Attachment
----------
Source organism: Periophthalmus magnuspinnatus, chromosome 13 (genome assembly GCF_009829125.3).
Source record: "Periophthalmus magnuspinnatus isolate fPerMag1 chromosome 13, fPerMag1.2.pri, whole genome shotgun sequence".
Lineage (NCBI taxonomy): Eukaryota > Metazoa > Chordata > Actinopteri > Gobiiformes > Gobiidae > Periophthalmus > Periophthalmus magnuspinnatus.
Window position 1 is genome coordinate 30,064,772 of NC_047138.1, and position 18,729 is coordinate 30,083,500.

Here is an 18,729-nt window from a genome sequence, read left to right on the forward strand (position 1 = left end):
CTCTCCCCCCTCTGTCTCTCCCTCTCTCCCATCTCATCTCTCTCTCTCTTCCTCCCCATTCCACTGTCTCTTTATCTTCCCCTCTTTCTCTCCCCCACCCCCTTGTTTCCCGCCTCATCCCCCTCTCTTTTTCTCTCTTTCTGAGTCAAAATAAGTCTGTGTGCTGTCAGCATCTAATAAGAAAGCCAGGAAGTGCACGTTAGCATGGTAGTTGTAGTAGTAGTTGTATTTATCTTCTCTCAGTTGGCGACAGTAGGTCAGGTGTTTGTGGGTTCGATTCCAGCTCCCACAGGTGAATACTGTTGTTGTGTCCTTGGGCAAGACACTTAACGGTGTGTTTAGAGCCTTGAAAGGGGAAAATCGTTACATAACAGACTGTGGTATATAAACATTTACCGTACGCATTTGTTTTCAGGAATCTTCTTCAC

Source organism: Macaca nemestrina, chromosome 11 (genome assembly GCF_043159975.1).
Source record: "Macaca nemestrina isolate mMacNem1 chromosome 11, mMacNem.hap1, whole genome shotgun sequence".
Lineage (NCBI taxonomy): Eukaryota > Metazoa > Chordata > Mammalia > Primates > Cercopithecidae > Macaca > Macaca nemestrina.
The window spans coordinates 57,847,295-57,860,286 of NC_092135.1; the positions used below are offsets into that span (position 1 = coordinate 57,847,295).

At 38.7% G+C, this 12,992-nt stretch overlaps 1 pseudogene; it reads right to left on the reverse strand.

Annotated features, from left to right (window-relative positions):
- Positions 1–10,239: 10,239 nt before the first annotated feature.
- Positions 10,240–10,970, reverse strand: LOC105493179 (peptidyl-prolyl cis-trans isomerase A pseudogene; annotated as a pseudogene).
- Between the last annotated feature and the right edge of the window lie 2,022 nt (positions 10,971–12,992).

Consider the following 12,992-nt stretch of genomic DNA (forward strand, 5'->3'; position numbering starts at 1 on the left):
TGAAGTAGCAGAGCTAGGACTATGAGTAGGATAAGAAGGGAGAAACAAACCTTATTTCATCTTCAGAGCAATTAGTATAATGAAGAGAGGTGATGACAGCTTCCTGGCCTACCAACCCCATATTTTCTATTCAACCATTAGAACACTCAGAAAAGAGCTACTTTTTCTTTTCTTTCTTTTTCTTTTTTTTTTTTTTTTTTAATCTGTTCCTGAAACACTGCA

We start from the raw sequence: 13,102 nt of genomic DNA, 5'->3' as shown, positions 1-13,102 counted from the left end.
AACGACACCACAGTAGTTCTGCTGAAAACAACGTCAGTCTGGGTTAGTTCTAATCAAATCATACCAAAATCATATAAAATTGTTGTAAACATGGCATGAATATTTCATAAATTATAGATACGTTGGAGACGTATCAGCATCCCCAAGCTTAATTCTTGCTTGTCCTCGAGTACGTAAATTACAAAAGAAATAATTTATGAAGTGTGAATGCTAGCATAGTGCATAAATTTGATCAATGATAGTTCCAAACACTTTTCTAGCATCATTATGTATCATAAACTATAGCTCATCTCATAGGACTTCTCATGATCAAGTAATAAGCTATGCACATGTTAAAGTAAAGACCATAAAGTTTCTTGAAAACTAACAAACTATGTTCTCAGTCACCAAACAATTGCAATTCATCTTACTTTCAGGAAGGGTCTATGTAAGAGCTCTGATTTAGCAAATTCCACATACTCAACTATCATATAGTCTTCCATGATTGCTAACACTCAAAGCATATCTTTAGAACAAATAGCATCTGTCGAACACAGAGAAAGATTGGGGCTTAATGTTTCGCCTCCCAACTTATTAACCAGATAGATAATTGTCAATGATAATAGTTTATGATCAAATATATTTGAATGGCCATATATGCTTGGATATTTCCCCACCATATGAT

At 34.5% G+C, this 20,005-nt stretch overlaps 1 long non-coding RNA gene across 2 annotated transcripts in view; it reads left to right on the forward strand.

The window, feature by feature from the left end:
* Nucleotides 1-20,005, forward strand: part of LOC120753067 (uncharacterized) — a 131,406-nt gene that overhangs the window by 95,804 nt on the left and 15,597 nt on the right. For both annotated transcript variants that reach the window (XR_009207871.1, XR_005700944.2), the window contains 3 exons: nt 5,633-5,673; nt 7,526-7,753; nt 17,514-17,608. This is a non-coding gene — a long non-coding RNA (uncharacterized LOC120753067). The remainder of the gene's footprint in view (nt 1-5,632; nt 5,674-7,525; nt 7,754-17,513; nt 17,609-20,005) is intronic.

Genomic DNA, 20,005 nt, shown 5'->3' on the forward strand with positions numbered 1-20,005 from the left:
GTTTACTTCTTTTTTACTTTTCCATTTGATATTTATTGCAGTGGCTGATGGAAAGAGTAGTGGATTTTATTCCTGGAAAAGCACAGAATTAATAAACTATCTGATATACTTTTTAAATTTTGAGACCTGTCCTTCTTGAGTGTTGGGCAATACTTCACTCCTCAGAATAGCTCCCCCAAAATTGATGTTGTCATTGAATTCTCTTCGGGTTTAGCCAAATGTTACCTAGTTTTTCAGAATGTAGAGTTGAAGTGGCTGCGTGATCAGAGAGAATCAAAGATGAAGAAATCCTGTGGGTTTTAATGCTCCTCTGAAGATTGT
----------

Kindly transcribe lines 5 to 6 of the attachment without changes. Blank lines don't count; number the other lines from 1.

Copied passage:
Here is an 18,729-nt window from a genome sequence, read left to right on the forward strand (position 1 = left end):
CTCTCCCCCCTCTGTCTCTCCCTCTCTCCCATCTCATCTCTCTCTCTCTTCCTCCCCATTCCACTGTCTCTTTATCTTCCCCTCTTTCTCTCCCCCACCCCCTTGTTTCCCGCCTCATCCCCCTCTCTTTTTCTCTCTTTCTGAGTCAAAATAAGTCTGTGTGCTGTCAGCATCTAATAAGAAAGCCAGGAAGTGCACGTTAGCATGGTAGTTGTAGTAGTAGTTGTATTTATCTTCTCTCAGTTGGCGACAGTAGGTCAGGTGTTTGTGGGTTCGATTCCAGCTCCCACAGGTGAATACTGTTGTTGTGTCCTTGGGCAAGACACTTAACGGTGTGTTTAGAGCCTTGAAAGGGGAAAATCGTTACATAACAGACTGTGGTATATAAACATTTACCGTACGCATTTGTTTTCAGGAATCTTCTTCAC